Tuesday, February 21, 2006
Steamboat Springs The operators of the Camilletti Milner gravel pit are one step closer to boosting production at their pit 11 miles west of Steamboat Springs.
But they may be required to prove they can take better care of sensitive cottonwood stands before they are allowed to expand the gravel-mining area.
Pit operators Precision Excavating received a unanimous recommendation for approval of their plans from the Routt County Planning Commission last week. The proposal goes to the Routt County Board of Commissioners on March 14.
However, the Planning Com--mission wants to see documentation about the effectiveness of a plan to maintain a good water supply for the cottonwood trees near the gravel pit. The trees and willow shrubs screen views of the mining operation from two county roads in the vicinity.
Trees along one boundary of the pit are dying. County Planner John Eastman said several years of drought may be a contributing factor. The dying trees aren't as critical to screening the pit as are cottonwoods elsewhere on the site, Eastman added.
David Zehner of Precision Excavating did not go to the Planning Commission to ask for approval to expand the size of the gravel pit. Rather, he asked permission to take more gravel annually from the existing pit.
He succeeded in persuading the commissioners that his company had demonstrated it could responsibly mine and transport more gravel than the original 180,000 tons allowed during any 12-month period. Zehner asked that, like other gravel pits in the county, he be free of caps stipulating how much gravel he could mine. He asked that the cap be increased to 550,000 tons in 12 months.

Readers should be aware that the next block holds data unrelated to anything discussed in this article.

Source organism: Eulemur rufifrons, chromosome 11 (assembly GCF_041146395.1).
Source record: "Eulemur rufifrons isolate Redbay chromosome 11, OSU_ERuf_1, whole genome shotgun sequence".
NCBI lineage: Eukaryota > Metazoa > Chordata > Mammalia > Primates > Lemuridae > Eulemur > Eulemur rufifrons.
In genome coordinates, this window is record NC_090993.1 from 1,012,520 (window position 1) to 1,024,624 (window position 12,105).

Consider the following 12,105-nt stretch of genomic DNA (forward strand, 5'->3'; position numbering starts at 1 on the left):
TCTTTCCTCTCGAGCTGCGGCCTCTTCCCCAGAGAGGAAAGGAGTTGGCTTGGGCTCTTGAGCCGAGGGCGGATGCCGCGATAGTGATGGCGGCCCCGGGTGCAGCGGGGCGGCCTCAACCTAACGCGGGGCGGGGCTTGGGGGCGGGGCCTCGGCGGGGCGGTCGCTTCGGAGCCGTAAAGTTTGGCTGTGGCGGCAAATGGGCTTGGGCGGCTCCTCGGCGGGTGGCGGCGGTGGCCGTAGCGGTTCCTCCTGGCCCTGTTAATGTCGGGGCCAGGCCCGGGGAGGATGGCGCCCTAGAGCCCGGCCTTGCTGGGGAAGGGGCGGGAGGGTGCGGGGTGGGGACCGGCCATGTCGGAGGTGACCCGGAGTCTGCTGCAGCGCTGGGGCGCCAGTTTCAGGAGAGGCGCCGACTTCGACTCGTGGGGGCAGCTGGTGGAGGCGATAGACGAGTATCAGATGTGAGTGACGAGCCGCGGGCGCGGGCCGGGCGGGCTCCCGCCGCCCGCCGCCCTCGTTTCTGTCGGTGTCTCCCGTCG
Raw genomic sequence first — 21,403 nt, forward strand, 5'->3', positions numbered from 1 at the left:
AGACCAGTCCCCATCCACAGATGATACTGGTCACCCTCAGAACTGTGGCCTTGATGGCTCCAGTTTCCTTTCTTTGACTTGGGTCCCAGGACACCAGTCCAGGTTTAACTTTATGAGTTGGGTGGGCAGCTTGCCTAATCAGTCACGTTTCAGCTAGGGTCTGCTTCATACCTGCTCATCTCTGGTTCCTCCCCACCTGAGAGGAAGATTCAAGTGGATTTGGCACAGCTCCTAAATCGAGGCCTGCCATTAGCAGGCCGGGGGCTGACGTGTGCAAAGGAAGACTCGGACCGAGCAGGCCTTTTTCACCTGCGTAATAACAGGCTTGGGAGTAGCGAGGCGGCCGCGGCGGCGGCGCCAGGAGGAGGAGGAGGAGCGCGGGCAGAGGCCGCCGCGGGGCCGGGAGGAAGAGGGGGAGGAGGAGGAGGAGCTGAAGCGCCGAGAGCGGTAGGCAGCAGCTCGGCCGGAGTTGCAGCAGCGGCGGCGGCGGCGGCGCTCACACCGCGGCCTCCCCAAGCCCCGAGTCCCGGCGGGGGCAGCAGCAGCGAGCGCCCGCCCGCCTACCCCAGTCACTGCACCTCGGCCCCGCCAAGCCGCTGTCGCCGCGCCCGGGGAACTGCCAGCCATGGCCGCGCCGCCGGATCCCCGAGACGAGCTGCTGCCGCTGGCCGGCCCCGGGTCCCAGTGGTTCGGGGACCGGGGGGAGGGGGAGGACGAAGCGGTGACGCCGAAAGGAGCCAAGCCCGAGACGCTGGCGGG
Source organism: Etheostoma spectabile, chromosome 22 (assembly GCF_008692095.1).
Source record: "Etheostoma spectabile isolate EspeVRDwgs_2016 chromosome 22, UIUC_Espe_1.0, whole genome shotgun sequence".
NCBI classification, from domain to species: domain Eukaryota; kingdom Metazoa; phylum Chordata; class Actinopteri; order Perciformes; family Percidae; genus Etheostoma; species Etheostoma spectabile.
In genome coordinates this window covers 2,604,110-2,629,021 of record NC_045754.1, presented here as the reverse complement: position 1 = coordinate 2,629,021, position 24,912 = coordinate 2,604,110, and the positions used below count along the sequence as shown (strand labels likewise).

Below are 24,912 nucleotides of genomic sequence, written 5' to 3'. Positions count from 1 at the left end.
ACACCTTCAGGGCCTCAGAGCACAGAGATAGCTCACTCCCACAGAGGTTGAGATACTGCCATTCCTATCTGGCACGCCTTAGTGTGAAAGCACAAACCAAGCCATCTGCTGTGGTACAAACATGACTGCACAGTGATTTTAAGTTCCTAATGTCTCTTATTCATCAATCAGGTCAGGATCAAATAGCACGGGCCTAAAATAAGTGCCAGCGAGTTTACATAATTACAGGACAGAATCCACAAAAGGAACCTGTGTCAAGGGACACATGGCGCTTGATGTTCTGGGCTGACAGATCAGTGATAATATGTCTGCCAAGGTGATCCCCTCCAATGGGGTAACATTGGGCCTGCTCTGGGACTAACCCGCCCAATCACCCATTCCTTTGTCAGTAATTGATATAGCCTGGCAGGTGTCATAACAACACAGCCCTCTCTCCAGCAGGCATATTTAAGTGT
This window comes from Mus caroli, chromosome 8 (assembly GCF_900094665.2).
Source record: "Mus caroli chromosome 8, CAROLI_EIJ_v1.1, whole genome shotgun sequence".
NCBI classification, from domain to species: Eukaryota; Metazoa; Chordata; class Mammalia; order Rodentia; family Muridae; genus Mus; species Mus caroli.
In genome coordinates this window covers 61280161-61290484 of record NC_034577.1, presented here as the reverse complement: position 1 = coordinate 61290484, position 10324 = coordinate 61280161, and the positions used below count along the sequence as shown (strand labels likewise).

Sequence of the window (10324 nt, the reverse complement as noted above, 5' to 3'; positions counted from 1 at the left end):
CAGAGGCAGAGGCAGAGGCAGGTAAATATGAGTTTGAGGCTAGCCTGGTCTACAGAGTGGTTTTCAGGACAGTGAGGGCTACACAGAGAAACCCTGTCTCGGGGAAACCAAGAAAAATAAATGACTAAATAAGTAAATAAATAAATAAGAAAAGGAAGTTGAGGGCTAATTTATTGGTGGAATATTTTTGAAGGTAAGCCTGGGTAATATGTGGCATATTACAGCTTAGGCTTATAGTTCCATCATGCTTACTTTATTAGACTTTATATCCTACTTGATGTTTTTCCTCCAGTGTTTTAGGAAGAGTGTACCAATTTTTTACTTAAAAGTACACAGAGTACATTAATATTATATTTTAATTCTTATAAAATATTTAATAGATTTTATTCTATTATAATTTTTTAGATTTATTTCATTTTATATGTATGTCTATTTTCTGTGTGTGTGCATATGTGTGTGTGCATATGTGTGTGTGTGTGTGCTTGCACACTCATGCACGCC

The planning commissioners recommended that Zehner's request for 550,000 tons be granted. However, they noted that mining operations apparently have contributed to the demise of some cottonwoods. They want to ensure the trouble doesn't spread.
Zehner has proposed a new strategy for protecting the trees by preventing groundwater from infiltrating the pit. It's thought that groundwater infiltrating the pit robs the cottonwoods of their water supply.
Eastman said he has seen a similar technique work at gravel pits elsewhere. The planning commissioners want to see evidence that the strategy works before Zehner is allowed to go ahead with previously approved pit expansions.
"I think that was a good way to handle it," Eastman said.
A half-dozen neighbors of the gravel pit submitted written comments before the Planning Commission meeting, Eastman said. In response to their concerns, the commissioners also recommended that heavy loaders in the pit be equipped with the latest backup alarms, which have "proximity sensitive devices." The benefit is that they don't sound their high-pitched alarms except when necessary, Eastman said.
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